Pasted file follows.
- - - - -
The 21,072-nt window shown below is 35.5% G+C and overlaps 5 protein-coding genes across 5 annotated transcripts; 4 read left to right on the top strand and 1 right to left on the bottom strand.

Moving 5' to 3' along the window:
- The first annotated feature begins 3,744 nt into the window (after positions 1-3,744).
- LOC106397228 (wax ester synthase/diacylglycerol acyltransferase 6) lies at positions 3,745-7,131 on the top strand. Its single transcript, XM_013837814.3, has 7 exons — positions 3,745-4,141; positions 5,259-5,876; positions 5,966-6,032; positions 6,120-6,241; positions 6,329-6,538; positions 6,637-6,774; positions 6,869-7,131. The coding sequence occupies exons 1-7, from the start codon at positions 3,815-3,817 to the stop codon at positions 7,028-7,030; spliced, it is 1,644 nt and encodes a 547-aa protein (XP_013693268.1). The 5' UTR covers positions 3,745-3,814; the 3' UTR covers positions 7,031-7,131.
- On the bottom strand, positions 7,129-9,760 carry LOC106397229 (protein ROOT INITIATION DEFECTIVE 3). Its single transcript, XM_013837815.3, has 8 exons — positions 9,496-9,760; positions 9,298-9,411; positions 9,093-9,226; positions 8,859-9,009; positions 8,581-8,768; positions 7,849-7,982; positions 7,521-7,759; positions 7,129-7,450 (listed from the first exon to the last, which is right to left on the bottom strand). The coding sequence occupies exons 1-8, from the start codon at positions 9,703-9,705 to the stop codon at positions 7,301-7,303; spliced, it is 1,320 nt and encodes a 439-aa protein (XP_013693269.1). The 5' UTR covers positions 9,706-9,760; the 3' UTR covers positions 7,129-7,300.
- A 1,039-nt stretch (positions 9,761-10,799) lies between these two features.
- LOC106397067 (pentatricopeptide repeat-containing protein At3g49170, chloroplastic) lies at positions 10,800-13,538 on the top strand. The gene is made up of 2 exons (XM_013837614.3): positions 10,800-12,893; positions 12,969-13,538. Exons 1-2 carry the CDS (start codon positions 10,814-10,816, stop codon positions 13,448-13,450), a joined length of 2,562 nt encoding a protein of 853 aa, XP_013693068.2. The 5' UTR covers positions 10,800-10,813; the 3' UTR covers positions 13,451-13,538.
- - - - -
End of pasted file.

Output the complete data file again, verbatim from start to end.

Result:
The 21,072-nt window shown below is 35.5% G+C and overlaps 5 protein-coding genes across 5 annotated transcripts; 4 read left to right on the top strand and 1 right to left on the bottom strand.

Moving 5' to 3' along the window:
- The first annotated feature begins 3,744 nt into the window (after positions 1-3,744).
- LOC106397228 (wax ester synthase/diacylglycerol acyltransferase 6) lies at positions 3,745-7,131 on the top strand. Its single transcript, XM_013837814.3, has 7 exons — positions 3,745-4,141; positions 5,259-5,876; positions 5,966-6,032; positions 6,120-6,241; positions 6,329-6,538; positions 6,637-6,774; positions 6,869-7,131. The coding sequence occupies exons 1-7, from the start codon at positions 3,815-3,817 to the stop codon at positions 7,028-7,030; spliced, it is 1,644 nt and encodes a 547-aa protein (XP_013693268.1). The 5' UTR covers positions 3,745-3,814; the 3' UTR covers positions 7,031-7,131.
- On the bottom strand, positions 7,129-9,760 carry LOC106397229 (protein ROOT INITIATION DEFECTIVE 3). Its single transcript, XM_013837815.3, has 8 exons — positions 9,496-9,760; positions 9,298-9,411; positions 9,093-9,226; positions 8,859-9,009; positions 8,581-8,768; positions 7,849-7,982; positions 7,521-7,759; positions 7,129-7,450 (listed from the first exon to the last, which is right to left on the bottom strand). The coding sequence occupies exons 1-8, from the start codon at positions 9,703-9,705 to the stop codon at positions 7,301-7,303; spliced, it is 1,320 nt and encodes a 439-aa protein (XP_013693269.1). The 5' UTR covers positions 9,706-9,760; the 3' UTR covers positions 7,129-7,300.
- A 1,039-nt stretch (positions 9,761-10,799) lies between these two features.
- LOC106397067 (pentatricopeptide repeat-containing protein At3g49170, chloroplastic) lies at positions 10,800-13,538 on the top strand. The gene is made up of 2 exons (XM_013837614.3): positions 10,800-12,893; positions 12,969-13,538. Exons 1-2 carry the CDS (start codon positions 10,814-10,816, stop codon positions 13,448-13,450), a joined length of 2,562 nt encoding a protein of 853 aa, XP_013693068.2. The 5' UTR covers positions 10,800-10,813; the 3' UTR covers positions 13,451-13,538.